A dedicated group of volunteers is working hard to restore a piece of Toledo’s history, and they hope that the public will join in the cause at the 11th Annual Toledo Lighthouse Waterfront Festival on July 12-13 at Maumee Bay State Park.
The Toledo Lighthouse Society is an all-volunteer organization whose mission is to restore the Toledo Lighthouse, located five miles offshore of Maumee Bay State Park, to its former glory. The lighthouse was constructed by the federal government in 1904, sporting a unique Romanesque style and a 3½ order Fresnel lens. It is known for its “phantom keeper,” a uniformed mannequin placed in the window by the US Coast Guard to deter vandalism.
According to Sandy Bihn, president of the Toledo Lighthouse Society, the group assumed ownership of the lighthouse in 2006 and commissioned detailed restoration plans in 2009—now they want to take the next step. “We are ready to turn our lighthouse dreams into reality,” Bihn said. The project would total an estimated $1.5 million and include structural and cosmetic improvements to enhance the lighthouse’s historic character.
The Society first organized the Lighthouse Festival in 2004 to celebrate the structure’s 100th birthday. Over its eleven years, the festival has grown in size and helped inform the public about the lighthouse. Proceeds from the festival benefit the Society and its restoration projects.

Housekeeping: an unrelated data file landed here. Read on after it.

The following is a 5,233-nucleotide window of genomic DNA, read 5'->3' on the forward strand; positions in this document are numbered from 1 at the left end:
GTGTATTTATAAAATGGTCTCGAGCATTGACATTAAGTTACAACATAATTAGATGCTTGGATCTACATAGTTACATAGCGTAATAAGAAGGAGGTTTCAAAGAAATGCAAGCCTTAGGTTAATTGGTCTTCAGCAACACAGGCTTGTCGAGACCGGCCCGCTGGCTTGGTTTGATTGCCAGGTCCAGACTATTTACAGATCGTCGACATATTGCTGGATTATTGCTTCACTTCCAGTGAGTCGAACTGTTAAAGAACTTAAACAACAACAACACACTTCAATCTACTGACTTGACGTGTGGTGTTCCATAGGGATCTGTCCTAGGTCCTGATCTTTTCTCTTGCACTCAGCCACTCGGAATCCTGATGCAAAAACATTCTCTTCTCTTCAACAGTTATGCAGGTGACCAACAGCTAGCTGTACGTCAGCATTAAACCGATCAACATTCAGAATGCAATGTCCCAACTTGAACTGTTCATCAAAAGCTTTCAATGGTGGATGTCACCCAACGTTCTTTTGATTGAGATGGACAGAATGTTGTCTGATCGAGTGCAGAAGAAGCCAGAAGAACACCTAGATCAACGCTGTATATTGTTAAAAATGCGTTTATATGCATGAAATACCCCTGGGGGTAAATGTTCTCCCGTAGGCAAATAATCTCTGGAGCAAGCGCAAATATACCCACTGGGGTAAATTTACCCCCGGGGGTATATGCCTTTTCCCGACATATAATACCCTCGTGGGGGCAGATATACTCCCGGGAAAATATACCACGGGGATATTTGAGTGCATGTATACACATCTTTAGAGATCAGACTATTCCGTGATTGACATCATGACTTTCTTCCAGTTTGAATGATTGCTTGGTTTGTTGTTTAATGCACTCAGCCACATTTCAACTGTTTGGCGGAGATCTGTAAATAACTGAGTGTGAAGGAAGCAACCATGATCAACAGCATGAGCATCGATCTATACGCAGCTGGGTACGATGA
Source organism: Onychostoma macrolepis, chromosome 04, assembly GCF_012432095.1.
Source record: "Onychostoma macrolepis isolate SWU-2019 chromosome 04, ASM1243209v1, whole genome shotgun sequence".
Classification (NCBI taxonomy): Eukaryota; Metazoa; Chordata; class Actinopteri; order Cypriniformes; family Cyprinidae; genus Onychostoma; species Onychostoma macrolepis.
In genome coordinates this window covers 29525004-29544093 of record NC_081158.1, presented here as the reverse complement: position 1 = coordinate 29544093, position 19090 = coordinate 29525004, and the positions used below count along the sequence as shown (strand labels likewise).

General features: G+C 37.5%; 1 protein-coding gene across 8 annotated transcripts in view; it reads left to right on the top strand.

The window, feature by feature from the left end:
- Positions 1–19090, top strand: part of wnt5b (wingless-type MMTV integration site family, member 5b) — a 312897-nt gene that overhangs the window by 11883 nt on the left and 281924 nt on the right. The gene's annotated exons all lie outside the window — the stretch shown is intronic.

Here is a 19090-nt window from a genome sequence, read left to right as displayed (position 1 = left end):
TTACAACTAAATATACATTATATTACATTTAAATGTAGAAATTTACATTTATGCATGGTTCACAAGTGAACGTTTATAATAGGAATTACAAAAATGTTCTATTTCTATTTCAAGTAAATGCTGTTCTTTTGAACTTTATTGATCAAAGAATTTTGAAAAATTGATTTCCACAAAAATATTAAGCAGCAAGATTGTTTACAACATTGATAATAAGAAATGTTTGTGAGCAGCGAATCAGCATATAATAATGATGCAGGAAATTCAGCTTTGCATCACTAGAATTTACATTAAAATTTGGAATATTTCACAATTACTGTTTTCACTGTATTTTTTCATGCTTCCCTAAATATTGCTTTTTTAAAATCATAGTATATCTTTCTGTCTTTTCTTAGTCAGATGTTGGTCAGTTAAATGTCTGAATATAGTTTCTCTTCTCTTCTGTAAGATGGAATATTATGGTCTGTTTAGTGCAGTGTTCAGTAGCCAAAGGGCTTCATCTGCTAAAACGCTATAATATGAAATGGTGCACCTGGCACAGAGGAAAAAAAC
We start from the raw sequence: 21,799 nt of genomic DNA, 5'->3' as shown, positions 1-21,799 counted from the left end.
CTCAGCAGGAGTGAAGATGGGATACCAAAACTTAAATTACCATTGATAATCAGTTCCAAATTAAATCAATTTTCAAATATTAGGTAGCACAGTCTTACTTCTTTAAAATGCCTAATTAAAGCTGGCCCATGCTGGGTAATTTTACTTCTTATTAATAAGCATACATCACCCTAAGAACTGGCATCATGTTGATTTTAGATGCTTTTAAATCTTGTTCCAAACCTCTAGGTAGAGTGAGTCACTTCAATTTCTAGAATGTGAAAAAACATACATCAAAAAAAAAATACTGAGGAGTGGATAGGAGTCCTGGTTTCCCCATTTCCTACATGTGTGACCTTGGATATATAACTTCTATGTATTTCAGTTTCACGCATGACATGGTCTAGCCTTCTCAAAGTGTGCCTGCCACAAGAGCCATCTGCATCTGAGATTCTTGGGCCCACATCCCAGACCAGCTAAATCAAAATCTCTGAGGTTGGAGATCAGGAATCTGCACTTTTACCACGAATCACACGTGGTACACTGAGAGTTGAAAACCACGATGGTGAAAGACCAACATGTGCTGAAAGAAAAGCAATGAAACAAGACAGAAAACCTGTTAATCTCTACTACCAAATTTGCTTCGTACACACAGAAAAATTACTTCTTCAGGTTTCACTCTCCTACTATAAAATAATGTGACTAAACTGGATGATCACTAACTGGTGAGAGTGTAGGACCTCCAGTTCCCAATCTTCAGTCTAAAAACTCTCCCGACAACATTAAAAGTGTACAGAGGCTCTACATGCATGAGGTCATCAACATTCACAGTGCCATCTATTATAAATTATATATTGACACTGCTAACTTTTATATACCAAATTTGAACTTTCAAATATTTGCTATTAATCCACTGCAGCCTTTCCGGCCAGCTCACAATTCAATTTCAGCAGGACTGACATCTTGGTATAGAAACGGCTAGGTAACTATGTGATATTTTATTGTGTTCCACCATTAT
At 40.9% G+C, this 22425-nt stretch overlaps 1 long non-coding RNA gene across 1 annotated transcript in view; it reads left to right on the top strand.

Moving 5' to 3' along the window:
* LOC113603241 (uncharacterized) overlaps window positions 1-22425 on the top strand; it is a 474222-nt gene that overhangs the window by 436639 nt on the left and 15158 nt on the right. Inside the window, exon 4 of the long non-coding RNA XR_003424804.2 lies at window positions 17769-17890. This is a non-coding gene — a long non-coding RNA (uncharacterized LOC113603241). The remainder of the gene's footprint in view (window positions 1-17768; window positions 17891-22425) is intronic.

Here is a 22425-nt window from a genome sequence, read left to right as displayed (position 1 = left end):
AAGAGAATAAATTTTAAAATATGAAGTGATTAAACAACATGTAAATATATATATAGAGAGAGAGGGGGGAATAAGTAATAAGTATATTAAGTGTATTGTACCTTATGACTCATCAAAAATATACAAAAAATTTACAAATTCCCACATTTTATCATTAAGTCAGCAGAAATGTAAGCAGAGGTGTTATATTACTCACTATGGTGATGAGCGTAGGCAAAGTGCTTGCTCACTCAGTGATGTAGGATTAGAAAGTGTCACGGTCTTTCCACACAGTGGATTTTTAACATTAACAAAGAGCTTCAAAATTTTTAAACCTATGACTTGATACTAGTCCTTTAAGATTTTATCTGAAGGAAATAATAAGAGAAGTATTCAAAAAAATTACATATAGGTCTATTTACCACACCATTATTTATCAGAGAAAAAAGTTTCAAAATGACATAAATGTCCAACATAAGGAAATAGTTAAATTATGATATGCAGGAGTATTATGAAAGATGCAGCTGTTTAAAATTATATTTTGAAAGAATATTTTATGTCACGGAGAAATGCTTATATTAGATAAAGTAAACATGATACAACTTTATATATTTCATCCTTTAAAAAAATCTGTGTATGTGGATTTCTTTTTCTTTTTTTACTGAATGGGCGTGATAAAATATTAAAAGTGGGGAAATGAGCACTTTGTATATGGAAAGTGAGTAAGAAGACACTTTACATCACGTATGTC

Highlights of this year’s festival include an Arts and Crafts Village with over 50 nautical artists, a sandcastle competition featuring professional sand sculptors, tours of the lighthouse, and a variety of entertainment and food offerings. “The festival is an exciting way to involve the greater Toledo community in this worthwhile endeavor,” Bihn said.
The event kicks off at Maumee Bay State Park on Saturday, July 12, from 10 a.m.-8 p.m., and continues on Sunday, July 13, from 11 a.m.-5 p.m. An entry donation is requested. More information is available at www.toledolighthousefestival.org.